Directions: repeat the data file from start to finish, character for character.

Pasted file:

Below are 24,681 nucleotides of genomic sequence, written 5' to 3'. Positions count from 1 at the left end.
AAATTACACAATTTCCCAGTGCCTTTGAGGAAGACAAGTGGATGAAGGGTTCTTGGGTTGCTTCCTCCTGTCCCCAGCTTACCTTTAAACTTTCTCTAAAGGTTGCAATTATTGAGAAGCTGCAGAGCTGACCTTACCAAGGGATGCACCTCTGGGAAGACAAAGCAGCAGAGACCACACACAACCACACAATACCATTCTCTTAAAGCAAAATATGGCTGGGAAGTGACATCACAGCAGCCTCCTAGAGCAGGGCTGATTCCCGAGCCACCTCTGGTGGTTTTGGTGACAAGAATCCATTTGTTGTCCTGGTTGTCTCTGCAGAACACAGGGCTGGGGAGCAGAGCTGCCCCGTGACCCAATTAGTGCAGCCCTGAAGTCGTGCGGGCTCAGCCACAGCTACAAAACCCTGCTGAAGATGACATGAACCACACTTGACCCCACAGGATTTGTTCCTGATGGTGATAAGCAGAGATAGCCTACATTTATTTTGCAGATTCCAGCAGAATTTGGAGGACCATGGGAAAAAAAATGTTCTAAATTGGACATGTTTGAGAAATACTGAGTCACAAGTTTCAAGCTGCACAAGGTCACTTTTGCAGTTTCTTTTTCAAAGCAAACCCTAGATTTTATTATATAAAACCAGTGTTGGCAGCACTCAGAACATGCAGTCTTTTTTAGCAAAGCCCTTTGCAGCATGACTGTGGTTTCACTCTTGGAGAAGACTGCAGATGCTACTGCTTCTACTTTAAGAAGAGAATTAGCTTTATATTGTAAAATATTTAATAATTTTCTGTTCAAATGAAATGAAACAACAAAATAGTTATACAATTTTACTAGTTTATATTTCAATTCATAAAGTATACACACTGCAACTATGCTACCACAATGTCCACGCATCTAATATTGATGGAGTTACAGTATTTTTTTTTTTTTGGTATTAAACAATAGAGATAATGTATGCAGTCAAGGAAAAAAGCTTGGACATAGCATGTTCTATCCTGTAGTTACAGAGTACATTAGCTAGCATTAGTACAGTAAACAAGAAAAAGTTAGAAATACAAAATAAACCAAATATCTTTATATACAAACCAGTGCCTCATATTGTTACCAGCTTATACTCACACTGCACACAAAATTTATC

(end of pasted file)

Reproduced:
Below are 24,681 nucleotides of genomic sequence, written 5' to 3'. Positions count from 1 at the left end.
AAATTACACAATTTCCCAGTGCCTTTGAGGAAGACAAGTGGATGAAGGGTTCTTGGGTTGCTTCCTCCTGTCCCCAGCTTACCTTTAAACTTTCTCTAAAGGTTGCAATTATTGAGAAGCTGCAGAGCTGACCTTACCAAGGGATGCACCTCTGGGAAGACAAAGCAGCAGAGACCACACACAACCACACAATACCATTCTCTTAAAGCAAAATATGGCTGGGAAGTGACATCACAGCAGCCTCCTAGAGCAGGGCTGATTCCCGAGCCACCTCTGGTGGTTTTGGTGACAAGAATCCATTTGTTGTCCTGGTTGTCTCTGCAGAACACAGGGCTGGGGAGCAGAGCTGCCCCGTGACCCAATTAGTGCAGCCCTGAAGTCGTGCGGGCTCAGCCACAGCTACAAAACCCTGCTGAAGATGACATGAACCACACTTGACCCCACAGGATTTGTTCCTGATGGTGATAAGCAGAGATAGCCTACATTTATTTTGCAGATTCCAGCAGAATTTGGAGGACCATGGGAAAAAAAATGTTCTAAATTGGACATGTTTGAGAAATACTGAGTCACAAGTTTCAAGCTGCACAAGGTCACTTTTGCAGTTTCTTTTTCAAAGCAAACCCTAGATTTTATTATATAAAACCAGTGTTGGCAGCACTCAGAACATGCAGTCTTTTTTAGCAAAGCCCTTTGCAGCATGACTGTGGTTTCACTCTTGGAGAAGACTGCAGATGCTACTGCTTCTACTTTAAGAAGAGAATTAGCTTTATATTGTAAAATATTTAATAATTTTCTGTTCAAATGAAATGAAACAACAAAATAGTTATACAATTTTACTAGTTTATATTTCAATTCATAAAGTATACACACTGCAACTATGCTACCACAATGTCCACGCATCTAATATTGATGGAGTTACAGTATTTTTTTTTTTTTGGTATTAAACAATAGAGATAATGTATGCAGTCAAGGAAAAAAGCTTGGACATAGCATGTTCTATCCTGTAGTTACAGAGTACATTAGCTAGCATTAGTACAGTAAACAAGAAAAAGTTAGAAATACAAAATAAACCAAATATCTTTATATACAAACCAGTGCCTCATATTGTTACCAGCTTATACTCACACTGCACACAAAATTTATC